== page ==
Namibia

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Republic of Namibia
Image:Flag of Namibia.svg Image:Namibia coa.png
Flag Coat of arms
Motto: "Unity, Liberty, Justice"
Anthem: Namibia, Land of the Brave
Capital
(and largest city)
Windhoek
22°33′S 17°15′E
Official languages English1
Government Republic
 - President Hifikepunye Pohamba
 - Prime minister Nahas Angula
Independence from South Africa 
 - Date March 21 1990 
Area
 - Total 824,292 km² (34th)
318,259 sq mi 
 - Water (%) negligible
Population
 - July 2005 estimate 2,031,0002 (144th)
 - 2002 census 1,820,916
 - Density 2.5/km² (224th)
6.5/sq mi
GDP (PPP) 2005 estimate
 - Total $15.14 billion (123rd)
 - Per capita $7,101 (88th)
HDI  (2003) 0.627 (medium) (125th)
Currency Namibian dollar (NAD)
Time zone WAT (UTC+1)
 - Summer (DST) WAST (UTC+2)
Internet TLD .na
Calling code +264
1 German and Afrikaans were official languages until independence in 1990. The majority of the population speaks Afrikaans as a second language, while Oshiwambo is the first language of half the population. German is spoken by 32% of the European community whereas English is only spoken by 7%<ref>https://www.cia.gov/cia/publications/factbook/geos/wa.html#People, "Namibia", CIA World Fact Book.</ref>. Estimates for this country explicitly take into account the effects of excess mortality due to AIDS; this can result in lower life expectancy, higher infant mortality and death rates, lower population and growth rates, and changes in the distribution of population by age and sex than would otherwise be expected.

Namibia, officially the Republic of Namibia, is a country in southern Africa on the Atlantic coast. It shares borders with Angola, and Zambia to the north, Botswana to the east, and South Africa to the south. It gained independence from South Africa in 1990 and its capital city is Windhoek. Namibia is a member state of the Southern African Development Community (SADC), the African Union (AU), and the Commonwealth of Nations.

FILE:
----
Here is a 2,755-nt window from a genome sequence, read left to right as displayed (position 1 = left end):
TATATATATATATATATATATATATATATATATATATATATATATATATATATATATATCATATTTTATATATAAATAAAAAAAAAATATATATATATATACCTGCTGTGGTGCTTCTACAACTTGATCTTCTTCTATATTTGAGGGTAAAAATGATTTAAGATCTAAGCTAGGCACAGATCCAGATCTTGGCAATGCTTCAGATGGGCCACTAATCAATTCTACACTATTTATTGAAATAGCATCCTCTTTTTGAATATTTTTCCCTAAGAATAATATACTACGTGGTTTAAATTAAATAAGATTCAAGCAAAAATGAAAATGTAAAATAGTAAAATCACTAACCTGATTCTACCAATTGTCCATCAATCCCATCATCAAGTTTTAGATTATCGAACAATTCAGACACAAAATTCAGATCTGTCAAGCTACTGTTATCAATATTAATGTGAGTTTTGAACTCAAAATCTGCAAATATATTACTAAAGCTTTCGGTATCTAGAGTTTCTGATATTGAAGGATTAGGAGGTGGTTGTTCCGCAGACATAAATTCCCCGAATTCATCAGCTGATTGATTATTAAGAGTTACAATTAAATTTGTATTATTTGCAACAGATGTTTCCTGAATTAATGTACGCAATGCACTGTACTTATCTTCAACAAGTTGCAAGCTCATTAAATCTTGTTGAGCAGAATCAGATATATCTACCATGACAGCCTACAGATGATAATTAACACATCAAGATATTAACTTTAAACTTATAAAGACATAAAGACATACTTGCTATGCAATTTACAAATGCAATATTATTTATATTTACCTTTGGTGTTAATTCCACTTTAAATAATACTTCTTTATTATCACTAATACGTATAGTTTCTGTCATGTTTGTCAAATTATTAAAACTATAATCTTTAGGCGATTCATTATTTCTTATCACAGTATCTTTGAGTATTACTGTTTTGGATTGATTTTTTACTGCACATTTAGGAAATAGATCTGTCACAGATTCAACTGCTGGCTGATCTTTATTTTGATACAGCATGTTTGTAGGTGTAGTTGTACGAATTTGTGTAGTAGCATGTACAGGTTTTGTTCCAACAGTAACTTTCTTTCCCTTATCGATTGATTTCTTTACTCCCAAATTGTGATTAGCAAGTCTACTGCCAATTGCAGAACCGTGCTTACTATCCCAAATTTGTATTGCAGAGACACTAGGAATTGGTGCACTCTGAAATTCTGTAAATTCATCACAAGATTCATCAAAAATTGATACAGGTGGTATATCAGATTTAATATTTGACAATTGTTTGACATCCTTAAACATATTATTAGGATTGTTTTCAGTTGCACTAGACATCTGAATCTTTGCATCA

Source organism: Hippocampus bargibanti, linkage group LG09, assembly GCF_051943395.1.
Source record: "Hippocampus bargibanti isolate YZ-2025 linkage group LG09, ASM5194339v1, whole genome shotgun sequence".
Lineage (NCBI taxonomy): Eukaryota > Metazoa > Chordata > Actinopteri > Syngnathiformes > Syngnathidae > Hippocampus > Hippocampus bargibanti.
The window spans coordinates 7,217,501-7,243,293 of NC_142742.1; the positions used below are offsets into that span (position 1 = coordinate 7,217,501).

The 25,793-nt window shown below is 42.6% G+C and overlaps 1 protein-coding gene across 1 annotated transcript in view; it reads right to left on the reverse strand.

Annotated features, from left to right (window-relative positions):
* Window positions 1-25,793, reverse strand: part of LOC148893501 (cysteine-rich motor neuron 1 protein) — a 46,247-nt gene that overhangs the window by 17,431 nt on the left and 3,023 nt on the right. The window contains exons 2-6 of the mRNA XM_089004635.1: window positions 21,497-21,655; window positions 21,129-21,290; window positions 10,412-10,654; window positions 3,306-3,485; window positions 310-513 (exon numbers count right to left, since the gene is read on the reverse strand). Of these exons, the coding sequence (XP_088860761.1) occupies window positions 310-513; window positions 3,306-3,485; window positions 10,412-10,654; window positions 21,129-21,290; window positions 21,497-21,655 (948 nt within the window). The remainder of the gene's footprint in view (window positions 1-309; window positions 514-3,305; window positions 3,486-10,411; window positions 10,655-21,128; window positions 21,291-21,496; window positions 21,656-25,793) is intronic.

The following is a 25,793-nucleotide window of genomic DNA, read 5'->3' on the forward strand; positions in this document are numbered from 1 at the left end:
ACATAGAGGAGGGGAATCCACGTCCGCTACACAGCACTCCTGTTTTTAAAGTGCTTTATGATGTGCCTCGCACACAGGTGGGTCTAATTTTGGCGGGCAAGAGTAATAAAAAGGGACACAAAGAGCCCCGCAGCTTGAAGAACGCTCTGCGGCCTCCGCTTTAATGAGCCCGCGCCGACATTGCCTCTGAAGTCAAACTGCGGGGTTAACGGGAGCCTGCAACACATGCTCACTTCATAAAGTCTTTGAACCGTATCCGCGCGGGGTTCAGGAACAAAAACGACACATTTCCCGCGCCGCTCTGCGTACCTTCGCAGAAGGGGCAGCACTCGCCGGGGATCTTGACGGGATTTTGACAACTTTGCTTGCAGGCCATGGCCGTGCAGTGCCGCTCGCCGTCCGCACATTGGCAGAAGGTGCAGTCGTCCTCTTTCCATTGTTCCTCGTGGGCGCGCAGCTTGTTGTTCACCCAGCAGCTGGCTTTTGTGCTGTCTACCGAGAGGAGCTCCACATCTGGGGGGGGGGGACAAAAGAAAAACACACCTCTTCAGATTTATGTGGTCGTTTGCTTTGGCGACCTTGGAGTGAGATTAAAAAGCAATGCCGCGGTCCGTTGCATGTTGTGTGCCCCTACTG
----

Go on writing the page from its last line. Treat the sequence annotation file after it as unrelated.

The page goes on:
Contents

[edit] History

Main article: History of Namibia

The dry lands of Namibia were inhabited since early times by Bushmen, Damara, Namaqua, and since about the fourteenth century AD, by immigrating Bantu who came with the Bantu expansion. The region was not extensively explored by Europeans until the 19th century, when the land came under German control as South-West Africa -- apart from Walvis Bay under British control. South Africa occupied the colony during World War I and administered it as a League of Nations mandate territory until after World War II, when it unilaterally annexed the territory, albeit without international recognition.

In 1966 the Marxist South-West Africa People's Organisation (SWAPO) guerrilla group launched a war of independence, but it was not until 1988 that South Africa agreed to end its administration of Namibia, in accordance with a United Nations peace plan for the entire region. Independence came in 1990, and Walvis Bay was ceded to Namibia in 1994.

[edit] Administrative divisions

Namibia is divided into thirteen regions and subdivided into 102 constituencies.

[edit] Geography

Image:NamibiaDetailFinal.jpg
A detailed map of Namibia, based on radar images from The Map Library.

At 318,674 mi² (825,418 km²[1]), Namibia is the world's thirty-fourth largest country (after Venezuela). It is comparable in size to Pakistan, and is about half the size of the US state of Alaska. After Mongolia, Namibia is the least densely populated country in the world (1.5 persons per km²).

The Namibian landscape consists primarily of central highlands, of which the highest point is the Brandberg at 2,606 metres (8,550 ft). The central plateau runs from north to south, bordered by the Namib Desert and its coastal plains to the west, the Orange River to the south, and the Kalahari Desert to the east.